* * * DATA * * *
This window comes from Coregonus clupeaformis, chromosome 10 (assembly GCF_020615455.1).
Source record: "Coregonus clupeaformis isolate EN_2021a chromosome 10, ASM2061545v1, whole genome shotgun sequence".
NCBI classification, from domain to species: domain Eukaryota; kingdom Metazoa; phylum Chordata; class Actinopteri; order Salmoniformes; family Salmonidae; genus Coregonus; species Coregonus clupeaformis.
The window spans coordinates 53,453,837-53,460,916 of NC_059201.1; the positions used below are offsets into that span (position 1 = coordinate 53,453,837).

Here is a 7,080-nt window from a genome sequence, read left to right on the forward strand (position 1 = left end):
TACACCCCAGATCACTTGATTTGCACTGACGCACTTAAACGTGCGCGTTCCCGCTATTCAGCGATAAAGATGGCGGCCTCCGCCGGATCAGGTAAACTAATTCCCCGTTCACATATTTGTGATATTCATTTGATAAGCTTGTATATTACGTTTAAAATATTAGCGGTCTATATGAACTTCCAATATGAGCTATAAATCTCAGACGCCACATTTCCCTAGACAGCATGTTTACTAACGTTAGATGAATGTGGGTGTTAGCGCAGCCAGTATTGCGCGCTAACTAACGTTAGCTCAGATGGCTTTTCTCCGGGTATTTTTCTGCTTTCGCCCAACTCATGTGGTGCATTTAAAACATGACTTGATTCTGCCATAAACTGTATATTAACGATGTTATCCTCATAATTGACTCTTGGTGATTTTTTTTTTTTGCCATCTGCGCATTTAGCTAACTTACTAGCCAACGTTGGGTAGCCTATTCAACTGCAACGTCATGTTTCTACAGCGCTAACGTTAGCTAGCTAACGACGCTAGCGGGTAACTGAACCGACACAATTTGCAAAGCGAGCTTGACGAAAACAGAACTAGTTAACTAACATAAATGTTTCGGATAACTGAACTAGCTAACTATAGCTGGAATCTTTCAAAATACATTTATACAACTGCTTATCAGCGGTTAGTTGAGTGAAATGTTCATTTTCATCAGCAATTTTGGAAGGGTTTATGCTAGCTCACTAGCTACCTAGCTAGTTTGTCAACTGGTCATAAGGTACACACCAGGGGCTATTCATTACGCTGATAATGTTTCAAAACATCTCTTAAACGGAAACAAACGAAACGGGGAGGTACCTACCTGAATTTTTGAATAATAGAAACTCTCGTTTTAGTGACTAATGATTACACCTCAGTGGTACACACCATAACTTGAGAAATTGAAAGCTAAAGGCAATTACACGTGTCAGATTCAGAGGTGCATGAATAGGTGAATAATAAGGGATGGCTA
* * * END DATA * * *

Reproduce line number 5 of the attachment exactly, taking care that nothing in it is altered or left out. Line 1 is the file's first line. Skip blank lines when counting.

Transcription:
Here is a 7,080-nt window from a genome sequence, read left to right on the forward strand (position 1 = left end):